Sorry, I was under the impression you were an undergrad, so I assumed that the Matlab simulations would be rather simple. You might want to call the company to make sure the Mac version can do everything that you need ti to do. Nevertheless, I still stay steadfast that Mathematica is the best Math system for the Mac and it might be able to handle the simulations. Once again, just do some research to make sure. Also, I was under the impression that most USB drives are functional with USB 1.0, just not at the speed of USB 2.0.

Finally, you will probably love the Unix core of OS X, so enjoy if you decide to buy. Also, the best thing you can do is to try out the computer for yourself. If there is a local Apple Store, drop buy and just play around. Ask one of the sales ppl if you have any trouble. Ask them questions as well, they are friendly and helpful. If that is not an option, look for an independent Apple resaler or a CompUSA nearby.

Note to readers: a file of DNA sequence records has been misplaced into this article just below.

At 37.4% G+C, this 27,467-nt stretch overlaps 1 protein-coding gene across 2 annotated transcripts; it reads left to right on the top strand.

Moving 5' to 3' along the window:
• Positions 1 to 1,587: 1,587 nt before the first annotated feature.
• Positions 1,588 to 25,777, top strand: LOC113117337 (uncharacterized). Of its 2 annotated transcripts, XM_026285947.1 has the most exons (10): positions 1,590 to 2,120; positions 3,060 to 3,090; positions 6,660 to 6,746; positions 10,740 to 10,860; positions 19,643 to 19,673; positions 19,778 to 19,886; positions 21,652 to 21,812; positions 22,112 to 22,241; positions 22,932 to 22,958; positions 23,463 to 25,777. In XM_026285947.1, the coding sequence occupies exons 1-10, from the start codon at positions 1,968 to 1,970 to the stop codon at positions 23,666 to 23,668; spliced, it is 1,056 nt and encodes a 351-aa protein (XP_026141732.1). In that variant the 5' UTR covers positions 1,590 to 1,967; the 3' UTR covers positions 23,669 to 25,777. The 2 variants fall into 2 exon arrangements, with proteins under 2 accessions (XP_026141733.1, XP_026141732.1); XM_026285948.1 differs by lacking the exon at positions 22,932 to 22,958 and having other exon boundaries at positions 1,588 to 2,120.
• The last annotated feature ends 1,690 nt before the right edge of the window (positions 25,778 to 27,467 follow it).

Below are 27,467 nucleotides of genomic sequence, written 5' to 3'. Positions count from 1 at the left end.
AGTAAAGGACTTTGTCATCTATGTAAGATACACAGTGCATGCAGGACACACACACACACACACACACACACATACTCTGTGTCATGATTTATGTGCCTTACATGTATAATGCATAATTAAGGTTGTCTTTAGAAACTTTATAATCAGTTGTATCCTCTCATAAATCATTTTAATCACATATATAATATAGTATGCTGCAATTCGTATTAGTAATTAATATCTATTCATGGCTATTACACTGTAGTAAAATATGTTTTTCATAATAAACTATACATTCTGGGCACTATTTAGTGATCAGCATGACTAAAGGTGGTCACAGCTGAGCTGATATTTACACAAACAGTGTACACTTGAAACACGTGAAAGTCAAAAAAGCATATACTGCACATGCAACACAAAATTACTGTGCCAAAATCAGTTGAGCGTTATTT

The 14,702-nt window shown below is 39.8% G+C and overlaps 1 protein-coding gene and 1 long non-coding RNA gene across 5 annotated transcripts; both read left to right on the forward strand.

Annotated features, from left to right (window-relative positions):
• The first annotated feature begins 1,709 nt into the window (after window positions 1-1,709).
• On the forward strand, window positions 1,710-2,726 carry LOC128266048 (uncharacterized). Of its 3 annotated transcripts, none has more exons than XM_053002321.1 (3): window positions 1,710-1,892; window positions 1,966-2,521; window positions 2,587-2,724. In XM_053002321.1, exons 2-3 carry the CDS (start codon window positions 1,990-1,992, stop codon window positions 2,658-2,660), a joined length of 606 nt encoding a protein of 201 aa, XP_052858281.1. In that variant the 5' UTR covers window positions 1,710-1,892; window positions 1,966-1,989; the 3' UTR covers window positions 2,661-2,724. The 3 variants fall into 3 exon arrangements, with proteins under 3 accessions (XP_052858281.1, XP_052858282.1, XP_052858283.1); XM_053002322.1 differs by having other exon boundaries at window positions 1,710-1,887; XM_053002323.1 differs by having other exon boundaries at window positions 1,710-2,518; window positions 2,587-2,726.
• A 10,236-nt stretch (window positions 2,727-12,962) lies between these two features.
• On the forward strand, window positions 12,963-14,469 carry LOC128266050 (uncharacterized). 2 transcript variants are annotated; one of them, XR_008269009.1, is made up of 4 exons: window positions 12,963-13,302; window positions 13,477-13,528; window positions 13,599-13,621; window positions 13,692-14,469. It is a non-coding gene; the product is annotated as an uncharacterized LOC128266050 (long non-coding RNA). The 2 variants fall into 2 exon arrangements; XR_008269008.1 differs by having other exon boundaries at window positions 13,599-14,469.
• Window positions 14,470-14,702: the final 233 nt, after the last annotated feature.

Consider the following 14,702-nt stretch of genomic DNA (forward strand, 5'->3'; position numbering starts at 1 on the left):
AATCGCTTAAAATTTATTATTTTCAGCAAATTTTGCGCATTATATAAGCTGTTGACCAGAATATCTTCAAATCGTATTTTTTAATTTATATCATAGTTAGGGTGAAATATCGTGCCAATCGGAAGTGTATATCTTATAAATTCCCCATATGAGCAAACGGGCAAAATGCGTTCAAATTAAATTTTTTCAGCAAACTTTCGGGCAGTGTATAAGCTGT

Finally, I'm an undergrad studying Bio-Medical Engineering.

bertinman
Feb 11, 2003, 04:12 PM
I use matlab alot myself (hours, days and weeks calcs... (the week one usually call C or Fortran code though). The mac version IS slightly slower than the PC one--they are improving fast though. The install 'requires' Oroboros and Xdarwin, but if you do a little hack you can use Apple's own X11--this speeds things up almost 2 fold for me :). There are a few graphical problems that 3rd party toolboxes can run into (Femlab OpenGL erases the top menu for instance).